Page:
10. Lecture 4 • Peak velocities of cycloidal and modified trapezoid functions are same • Each will store the same peak kinetic energy in the follower train • Peak velocity of modified sine is the lowest of the functions shown • Principal advantage of the modified sine acceleration curve and why it is often chosen for applications in which the follower mass is very large

    11. Lecture 4 Peak values of acceleration, velocity, and jerk in terms of total rise, h, and period, b.

    12. Lecture 4 • Different acceleration functions will provide different dynamic characteristics. • For low acceleration  modified trapezoidal • For low velocity  modified sine • The designer must ultimately choose the appropriate function. • Remember, it’s important to consider the higher derivatives of displacement! • Nearly impossible to recognize differences by looking only at displacement functions • Note how similar the displacement curves look for the double-dwell problem:

    13. Lecture 4 Polynomial Functions • The class of polynomial functions is one of the more versatile types that can be used for cam design. • Not limited to single- or double-dwell applications • Can be tailored to many design specifications • The general form of a polynomial function is: s = Co + C1x + C2x2 + C3x3 + C4x4 + … + Cnxn where s is the follower displacement, x is the independent variable (q/b or time t) • C coefficients are unknown and depend on design specification

    14. Lecture 4 Polynomial Functions • We structure a polynomial cam design problem by deciding how many boundary conditions we want to specify on the s v a j diagrams. • Number of BCs then determines the degree of the resulting polynomial. • If k represents the number of chosen BCs, there will be k equations in k unknown C coefficients and the degree of the polynomial will be n = k – 1.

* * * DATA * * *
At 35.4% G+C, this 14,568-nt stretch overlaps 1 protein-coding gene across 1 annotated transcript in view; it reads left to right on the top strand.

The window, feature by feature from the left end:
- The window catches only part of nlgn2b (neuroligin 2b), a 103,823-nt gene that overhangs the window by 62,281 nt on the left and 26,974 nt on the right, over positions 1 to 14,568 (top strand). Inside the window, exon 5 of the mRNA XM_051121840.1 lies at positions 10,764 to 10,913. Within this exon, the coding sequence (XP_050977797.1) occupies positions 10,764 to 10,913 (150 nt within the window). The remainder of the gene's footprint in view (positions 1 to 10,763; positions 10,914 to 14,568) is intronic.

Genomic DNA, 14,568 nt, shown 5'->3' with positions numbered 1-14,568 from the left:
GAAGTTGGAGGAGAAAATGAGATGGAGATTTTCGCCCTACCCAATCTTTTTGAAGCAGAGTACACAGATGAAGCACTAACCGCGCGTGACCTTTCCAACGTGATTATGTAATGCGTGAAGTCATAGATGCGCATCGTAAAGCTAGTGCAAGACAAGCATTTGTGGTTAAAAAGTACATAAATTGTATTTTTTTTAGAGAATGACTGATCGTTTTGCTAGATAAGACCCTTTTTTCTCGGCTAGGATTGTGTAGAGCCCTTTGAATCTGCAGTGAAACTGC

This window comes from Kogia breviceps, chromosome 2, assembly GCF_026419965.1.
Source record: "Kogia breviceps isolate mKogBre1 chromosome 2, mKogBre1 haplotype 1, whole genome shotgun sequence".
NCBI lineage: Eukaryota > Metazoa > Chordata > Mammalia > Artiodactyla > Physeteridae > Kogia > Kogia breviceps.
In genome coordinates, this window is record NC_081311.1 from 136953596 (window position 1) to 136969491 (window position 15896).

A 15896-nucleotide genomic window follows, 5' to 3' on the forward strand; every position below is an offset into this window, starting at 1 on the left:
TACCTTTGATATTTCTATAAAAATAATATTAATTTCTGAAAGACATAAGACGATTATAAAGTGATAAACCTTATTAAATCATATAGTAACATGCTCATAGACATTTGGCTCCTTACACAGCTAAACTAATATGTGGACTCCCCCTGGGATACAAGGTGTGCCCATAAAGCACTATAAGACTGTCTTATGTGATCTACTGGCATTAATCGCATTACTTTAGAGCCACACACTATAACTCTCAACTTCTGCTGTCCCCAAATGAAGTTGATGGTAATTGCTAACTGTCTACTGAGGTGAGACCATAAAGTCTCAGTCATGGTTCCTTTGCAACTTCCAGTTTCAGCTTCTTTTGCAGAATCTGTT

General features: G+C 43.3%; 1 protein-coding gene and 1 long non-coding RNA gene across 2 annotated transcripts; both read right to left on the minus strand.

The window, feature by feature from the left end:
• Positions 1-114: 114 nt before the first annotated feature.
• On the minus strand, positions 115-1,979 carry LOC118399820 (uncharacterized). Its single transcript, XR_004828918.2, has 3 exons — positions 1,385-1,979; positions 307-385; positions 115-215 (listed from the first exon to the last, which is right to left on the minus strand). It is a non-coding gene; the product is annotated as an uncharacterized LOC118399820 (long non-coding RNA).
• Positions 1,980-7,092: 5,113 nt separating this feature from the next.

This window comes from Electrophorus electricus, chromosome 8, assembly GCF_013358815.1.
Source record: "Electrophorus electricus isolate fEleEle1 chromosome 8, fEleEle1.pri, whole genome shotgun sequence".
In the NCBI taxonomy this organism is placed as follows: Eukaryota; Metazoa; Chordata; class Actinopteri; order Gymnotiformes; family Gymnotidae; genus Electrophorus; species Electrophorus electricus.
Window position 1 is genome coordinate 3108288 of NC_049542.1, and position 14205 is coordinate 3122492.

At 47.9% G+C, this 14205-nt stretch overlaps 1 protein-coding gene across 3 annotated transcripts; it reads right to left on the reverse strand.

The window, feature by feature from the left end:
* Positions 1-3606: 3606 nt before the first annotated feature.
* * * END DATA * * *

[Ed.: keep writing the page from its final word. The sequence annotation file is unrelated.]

15. Lecture 4 Polynomial Functions • 3-4-5 polynomial: • Equation of cam design’s displacement becomes Jerk is unconstrained

    16. Lecture 4 Polynomial Functions • 4-5-6-7 polynomial: • Equation of cam design’s displacement becomes 4-5-6-7 polynomial has smoother jerk for better vibration control compared to 3-4-5 polynomial, cycloidal, and all other functions However, higher peak acceleration is observed Jerk is constrained

    17. Lecture 4 Kloomok and Muffley • Developed a system of CAM design that uses three analytical functions • Cycloid • Harmonic • Eighth power polynomial • The selection of the profiles to suit particular requirements is made according to the following criteria: • 1) Cycloid provides zero acceleration at both ends. Therefore it can be coupled to a dwell at each end. Because the pressure angle is relatively high and the acceleration returns to zero, two cycloids should not be coupled together. • 2) The harmonic provides the lowest peak acceleration and pressure angle of the three curves. • 3) The eighth-power polynomial has a non-symmetrical acceleration curve and provides a peak acceleration and pressure angle intermediate between the harmonic and the cycloid.

    18. Lecture 4

    19. Lecture 4

    20. Lecture 4